New Zealand shootings: How New Zealand is remembering Christchurch victims

New Zealand shootings: How New Zealand is remembering Christchurch victims

New Zealand shootings: How New Zealand is remembering Christchurch victims

New Zealand Prime Minister Jacinda Ardern has received praise from people around the world for her strong, yet compassionate response, in the wake of the Christchurch terrorist attacks.

The 37-year-old New Zealand Prime Minister has earned refreshing worldwide respect as a unifying force being compassionate and decisive doing bravely everything to bring together the people of all New Zealand as one and us sharing the sorrow the Muslim community is going through.

Thousands of New Zealanders have paid tribute to the fifty victims of the mass shootings in Christchurch one week ago today.

New Zealand marked one week since the devastating white supremacist attack that took the lives of 50 people inside and around two Christchurch mosques.

New Zealand, which has already charged two people for distributing the gruesome livestreamed video of the attack, has now also made it a crime to share the alleged killer's "manifesto", local media reported. We have to be cautious also about power hungry political leaders who exploit hate as a vessel for political gains.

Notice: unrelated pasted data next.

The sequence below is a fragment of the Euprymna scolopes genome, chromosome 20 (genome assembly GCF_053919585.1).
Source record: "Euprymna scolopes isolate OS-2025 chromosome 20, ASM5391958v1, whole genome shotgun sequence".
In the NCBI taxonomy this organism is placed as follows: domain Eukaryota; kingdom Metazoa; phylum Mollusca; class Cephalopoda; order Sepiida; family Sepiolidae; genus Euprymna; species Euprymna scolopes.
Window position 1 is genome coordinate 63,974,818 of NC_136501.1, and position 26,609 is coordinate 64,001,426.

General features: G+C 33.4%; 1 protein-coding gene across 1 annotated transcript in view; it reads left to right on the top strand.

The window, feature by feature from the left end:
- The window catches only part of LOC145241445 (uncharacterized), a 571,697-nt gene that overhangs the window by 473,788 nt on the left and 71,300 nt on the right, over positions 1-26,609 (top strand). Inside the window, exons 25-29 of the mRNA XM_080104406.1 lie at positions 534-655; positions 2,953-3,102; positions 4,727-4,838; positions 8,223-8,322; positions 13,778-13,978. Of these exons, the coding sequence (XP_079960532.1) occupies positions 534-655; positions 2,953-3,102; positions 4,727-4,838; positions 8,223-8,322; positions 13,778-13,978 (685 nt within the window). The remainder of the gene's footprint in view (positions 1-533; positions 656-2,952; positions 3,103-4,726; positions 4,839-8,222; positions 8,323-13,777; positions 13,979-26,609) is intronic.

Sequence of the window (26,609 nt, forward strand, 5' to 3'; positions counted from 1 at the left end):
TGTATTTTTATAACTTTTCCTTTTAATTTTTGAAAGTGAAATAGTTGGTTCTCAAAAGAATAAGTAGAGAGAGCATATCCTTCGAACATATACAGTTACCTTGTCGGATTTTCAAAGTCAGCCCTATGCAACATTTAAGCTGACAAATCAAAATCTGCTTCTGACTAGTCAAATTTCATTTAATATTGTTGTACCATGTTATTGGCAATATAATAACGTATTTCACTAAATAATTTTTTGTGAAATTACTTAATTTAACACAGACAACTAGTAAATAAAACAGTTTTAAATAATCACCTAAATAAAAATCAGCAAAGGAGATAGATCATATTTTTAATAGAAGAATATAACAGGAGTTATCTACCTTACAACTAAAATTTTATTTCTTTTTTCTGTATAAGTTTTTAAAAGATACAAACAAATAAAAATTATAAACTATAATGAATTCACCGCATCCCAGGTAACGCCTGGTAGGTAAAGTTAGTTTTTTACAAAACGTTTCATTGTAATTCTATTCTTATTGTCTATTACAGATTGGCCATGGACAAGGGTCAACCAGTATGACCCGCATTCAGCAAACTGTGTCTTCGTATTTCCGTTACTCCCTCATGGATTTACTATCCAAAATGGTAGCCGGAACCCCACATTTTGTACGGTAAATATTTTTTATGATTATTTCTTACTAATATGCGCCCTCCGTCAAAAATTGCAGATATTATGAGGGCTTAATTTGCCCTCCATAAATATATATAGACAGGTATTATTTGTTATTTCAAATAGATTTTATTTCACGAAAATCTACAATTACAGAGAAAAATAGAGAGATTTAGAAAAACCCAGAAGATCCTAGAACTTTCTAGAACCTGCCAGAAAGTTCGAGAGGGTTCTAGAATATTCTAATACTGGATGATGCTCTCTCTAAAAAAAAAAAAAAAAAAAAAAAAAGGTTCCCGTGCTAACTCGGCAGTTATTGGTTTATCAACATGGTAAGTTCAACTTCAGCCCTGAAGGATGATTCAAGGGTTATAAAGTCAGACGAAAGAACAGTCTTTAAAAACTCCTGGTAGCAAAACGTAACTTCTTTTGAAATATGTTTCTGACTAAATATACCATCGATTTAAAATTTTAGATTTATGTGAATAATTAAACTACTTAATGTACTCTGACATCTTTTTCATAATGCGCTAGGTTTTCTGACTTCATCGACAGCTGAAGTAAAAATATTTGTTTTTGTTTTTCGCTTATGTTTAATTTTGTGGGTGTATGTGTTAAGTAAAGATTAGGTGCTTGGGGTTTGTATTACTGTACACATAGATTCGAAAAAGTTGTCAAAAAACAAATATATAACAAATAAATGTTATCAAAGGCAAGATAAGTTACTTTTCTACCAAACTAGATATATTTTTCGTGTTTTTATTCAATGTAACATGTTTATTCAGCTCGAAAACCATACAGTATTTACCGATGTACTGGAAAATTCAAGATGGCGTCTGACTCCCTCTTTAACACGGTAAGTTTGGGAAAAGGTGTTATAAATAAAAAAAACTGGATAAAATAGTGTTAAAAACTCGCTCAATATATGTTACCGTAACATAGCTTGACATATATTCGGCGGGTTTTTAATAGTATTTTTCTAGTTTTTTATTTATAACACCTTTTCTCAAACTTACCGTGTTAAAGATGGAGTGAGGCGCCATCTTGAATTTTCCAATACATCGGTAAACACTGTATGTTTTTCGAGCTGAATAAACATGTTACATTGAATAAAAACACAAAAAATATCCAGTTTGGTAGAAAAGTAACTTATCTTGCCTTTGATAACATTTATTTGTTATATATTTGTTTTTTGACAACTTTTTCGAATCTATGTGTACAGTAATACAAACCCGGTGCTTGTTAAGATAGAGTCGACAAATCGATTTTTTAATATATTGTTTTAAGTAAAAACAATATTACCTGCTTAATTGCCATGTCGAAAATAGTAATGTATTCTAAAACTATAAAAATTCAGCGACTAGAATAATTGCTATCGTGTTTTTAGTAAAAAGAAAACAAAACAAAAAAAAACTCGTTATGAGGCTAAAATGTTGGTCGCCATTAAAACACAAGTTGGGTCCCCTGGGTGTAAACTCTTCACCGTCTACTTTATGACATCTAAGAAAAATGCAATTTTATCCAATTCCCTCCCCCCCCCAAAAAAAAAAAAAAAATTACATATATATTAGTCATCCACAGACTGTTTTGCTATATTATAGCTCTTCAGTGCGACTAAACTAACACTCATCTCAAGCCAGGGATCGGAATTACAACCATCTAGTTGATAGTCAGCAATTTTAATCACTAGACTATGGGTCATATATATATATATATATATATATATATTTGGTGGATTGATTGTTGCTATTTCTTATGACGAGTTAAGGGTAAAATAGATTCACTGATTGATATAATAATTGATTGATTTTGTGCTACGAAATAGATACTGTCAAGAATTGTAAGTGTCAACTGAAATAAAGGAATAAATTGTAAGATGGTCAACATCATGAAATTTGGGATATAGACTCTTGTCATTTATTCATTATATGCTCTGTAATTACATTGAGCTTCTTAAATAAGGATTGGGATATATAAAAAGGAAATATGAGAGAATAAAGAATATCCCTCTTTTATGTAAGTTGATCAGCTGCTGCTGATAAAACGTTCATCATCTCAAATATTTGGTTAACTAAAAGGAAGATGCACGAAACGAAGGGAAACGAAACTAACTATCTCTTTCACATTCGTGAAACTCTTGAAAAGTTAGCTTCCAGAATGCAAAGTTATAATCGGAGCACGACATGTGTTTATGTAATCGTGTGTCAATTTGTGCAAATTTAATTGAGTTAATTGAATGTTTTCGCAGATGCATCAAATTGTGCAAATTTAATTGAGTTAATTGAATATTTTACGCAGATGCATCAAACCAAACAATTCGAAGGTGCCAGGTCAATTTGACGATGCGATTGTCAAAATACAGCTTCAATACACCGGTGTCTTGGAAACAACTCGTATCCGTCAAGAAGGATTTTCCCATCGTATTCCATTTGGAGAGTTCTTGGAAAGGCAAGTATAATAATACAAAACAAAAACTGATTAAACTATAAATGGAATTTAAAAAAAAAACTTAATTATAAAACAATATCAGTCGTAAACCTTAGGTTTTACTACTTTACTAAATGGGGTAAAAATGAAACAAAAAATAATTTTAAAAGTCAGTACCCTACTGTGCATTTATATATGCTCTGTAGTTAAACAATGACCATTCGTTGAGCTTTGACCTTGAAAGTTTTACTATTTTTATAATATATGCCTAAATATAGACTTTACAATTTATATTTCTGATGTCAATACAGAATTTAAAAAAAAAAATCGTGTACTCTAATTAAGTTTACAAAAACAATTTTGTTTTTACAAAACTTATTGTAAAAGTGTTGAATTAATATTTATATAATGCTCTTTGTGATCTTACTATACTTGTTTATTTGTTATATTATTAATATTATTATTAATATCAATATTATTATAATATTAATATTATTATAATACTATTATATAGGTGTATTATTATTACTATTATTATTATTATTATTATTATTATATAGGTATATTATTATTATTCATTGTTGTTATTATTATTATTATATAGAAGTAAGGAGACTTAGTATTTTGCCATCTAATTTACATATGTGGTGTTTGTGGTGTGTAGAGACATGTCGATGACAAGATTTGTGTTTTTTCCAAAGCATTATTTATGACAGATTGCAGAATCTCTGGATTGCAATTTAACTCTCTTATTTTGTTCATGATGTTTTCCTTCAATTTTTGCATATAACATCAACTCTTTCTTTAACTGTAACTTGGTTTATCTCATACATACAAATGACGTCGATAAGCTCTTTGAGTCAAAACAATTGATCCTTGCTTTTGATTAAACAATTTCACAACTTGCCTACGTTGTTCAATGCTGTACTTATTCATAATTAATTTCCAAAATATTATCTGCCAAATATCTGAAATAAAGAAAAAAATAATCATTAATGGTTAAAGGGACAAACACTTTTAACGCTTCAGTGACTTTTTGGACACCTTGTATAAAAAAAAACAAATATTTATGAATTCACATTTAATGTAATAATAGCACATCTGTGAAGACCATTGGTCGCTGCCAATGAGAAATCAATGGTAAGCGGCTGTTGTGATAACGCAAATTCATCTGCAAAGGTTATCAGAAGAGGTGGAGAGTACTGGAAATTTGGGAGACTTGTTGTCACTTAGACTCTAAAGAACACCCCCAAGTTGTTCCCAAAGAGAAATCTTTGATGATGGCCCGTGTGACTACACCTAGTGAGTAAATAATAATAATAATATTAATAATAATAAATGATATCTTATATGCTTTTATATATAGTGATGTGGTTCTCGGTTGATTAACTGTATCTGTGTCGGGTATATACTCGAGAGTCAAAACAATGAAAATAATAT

He tweeted an image with a message of support and thanks for New Zealand.

Thousands more were listening in on the radio or watching on television as the event was broadcast live.

On Friday, scores of women in New Zeland wore headscarves remembering the mosque shooting victims.

The nationwide ceremonies saw poignant scenes of Kiwis embracing Muslims, Maoris performing the traditional haka war dance, and non-Muslim New Zealand women donning makeshift Islamic headscarves in solidarity.

"They are us", she had said while referring to the victims of the Christchurch terror attack.

While talking to the press, Williams said he's a proud Muslim and seeks vast pride in being a New Zealander.

"We are broken-hearted, but we are not broken", he said.

New Zealand's chief censor, David Shanks, has urged those who have a copy of the killer's purported manifesto to delete what Wellington details is a "crude booklet that promotes murder and terrorism". "We need to show our Muslim brothers and sisters that we are here for them".

The observance comes the day after the NZ government announced a ban on "military-style" semi-automatic firearms and high-capacity magazines like the weapons that were used in the attacks.

In the meantime, in New Zealand, the victims of the Christchurch terror attacks were laid to rest in a mass burial.

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